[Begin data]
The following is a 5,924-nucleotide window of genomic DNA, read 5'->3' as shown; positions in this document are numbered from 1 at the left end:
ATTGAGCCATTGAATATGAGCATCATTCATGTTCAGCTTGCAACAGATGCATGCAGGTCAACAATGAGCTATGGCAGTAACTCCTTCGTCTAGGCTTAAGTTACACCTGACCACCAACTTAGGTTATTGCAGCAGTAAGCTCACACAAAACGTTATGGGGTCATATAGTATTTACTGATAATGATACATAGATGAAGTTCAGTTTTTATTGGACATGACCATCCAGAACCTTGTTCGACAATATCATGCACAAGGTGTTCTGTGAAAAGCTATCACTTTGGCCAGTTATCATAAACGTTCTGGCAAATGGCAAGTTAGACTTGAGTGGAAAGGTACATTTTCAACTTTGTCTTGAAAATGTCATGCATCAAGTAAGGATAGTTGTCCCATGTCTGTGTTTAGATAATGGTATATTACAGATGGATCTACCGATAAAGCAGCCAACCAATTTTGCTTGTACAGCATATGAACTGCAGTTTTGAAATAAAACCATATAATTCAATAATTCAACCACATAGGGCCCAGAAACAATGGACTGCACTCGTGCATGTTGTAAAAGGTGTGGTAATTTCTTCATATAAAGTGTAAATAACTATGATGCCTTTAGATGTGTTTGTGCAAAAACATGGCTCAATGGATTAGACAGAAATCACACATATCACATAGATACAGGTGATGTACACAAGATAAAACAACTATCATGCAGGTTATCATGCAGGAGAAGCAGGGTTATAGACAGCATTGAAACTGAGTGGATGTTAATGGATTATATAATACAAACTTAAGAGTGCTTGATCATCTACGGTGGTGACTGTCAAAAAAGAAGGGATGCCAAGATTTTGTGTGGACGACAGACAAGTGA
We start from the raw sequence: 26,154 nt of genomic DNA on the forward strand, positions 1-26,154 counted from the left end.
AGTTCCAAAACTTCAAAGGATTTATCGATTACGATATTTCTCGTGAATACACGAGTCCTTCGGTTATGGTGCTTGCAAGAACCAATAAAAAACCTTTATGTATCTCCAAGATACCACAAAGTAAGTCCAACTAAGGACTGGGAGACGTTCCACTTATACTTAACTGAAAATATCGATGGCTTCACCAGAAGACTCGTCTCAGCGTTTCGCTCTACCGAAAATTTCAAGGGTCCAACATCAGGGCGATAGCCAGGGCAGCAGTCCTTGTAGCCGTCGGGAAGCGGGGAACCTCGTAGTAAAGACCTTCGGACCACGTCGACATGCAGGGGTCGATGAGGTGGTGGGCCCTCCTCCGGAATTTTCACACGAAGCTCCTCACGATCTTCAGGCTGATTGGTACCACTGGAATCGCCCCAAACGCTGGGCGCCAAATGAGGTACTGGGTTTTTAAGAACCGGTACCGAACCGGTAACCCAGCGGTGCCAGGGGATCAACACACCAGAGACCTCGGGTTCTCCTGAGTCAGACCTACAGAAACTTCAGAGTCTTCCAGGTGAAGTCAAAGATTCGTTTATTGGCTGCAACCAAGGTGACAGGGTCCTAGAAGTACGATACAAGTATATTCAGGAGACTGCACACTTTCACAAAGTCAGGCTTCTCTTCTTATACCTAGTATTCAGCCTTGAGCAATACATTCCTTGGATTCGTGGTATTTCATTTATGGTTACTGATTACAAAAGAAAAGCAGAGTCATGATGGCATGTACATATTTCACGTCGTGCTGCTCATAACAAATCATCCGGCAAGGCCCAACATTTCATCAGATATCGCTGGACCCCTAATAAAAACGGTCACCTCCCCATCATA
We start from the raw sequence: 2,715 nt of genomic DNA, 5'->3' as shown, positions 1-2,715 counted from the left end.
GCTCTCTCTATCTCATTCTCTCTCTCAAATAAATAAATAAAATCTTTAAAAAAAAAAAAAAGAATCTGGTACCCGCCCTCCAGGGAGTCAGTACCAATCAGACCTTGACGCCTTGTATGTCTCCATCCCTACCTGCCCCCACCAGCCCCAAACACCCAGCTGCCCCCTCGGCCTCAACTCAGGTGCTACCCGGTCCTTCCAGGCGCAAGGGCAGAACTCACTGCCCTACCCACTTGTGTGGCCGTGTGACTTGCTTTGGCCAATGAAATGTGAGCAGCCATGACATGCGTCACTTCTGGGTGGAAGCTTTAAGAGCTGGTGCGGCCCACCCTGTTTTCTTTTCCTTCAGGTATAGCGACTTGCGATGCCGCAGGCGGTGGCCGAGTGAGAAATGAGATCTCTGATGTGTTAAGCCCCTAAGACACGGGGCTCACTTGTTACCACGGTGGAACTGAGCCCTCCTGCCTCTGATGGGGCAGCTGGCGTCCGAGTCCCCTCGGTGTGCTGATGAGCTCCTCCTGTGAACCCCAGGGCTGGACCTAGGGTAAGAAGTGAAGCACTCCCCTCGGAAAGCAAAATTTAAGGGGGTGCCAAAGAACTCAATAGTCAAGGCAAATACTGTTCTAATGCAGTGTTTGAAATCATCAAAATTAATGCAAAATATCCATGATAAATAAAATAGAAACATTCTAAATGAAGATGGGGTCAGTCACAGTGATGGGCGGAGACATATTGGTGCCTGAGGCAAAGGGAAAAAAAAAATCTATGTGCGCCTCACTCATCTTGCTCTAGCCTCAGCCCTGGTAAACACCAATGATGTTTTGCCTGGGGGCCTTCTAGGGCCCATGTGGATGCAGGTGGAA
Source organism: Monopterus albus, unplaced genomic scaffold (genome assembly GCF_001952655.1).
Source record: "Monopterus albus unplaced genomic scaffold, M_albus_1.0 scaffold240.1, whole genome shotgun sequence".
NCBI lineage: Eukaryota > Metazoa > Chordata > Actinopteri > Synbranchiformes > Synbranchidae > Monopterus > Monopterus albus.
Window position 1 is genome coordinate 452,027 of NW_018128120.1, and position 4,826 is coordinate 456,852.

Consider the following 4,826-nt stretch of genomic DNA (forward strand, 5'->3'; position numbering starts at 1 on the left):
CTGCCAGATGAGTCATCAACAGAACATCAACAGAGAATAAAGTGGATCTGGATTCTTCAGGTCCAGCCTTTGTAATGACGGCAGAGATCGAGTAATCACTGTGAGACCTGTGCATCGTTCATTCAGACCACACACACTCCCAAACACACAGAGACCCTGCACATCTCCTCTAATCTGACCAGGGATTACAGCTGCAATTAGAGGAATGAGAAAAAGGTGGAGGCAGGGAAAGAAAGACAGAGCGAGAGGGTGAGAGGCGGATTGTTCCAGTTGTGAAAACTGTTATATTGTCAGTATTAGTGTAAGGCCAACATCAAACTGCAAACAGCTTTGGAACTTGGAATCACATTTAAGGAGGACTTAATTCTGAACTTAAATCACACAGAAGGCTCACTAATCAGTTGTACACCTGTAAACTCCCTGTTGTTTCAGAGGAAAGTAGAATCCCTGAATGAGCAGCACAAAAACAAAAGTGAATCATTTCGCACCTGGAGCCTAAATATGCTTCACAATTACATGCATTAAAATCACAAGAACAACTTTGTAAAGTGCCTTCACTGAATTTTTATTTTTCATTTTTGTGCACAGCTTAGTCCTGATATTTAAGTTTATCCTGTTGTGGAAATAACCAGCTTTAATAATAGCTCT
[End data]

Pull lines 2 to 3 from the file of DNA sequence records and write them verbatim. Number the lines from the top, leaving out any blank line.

ATTGAGCCATTGAATATGAGCATCATTCATGTTCAGCTTGCAACAGATGCATGCAGGTCAACAATGAGCTATGGCAGTAACTCCTTCGTCTAGGCTTAAGTTACACCTGACCACCAACTTAGGTTATTGCAGCAGTAAGCTCACACAAAACGTTATGGGGTCATATAGTATTTACTGATAATGATACATAGATGAAGTTCAGTTTTTATTGGACATGACCATCCAGAACCTTGTTCGACAATATCATGCACAAGGTGTTCTGTGAAAAGCTATCACTTTGGCCAGTTATCATAAACGTTCTGGCAAATGGCAAGTTAGACTTGAGTGGAAAGGTACATTTTCAACTTTGTCTTGAAAATGTCATGCATCAAGTAAGGATAGTTGTCCCATGTCTGTGTTTAGATAATGGTATATTACAGATGGATCTACCGATAAAGCAGCCAACCAATTTTGCTTGTACAGCATATGAACTGCAGTTTTGAAATAAAACCATATAATTCAATAATTCAACCACATAGGGCCCAGAAACAATGGACTGCACTCGTGCATGTTGTAAAAGGTGTGGTAATTTCTTCATATAAAGTGTAAATAACTATGATGCCTTTAGATGTGTTTGTGCAAAAACATGGCTCAATGGATTAGACAGAAATCACACATATCACATAGATACAGGTGATGTACACAAGATAAAACAACTATCATGCAGGTTATCATGCAGGAGAAGCAGGGTTATAGACAGCATTGAAACTGAGTGGATGTTAATGGATTATATAATACAAACTTAAGAGTGCTTGATCATCTACGGTGGTGACTGTCAAAAAAGAAGGGATGCCAAGATTTTGTGTGGACGACAGACAAGTGA
We start from the raw sequence: 26,154 nt of genomic DNA on the forward strand, positions 1-26,154 counted from the left end.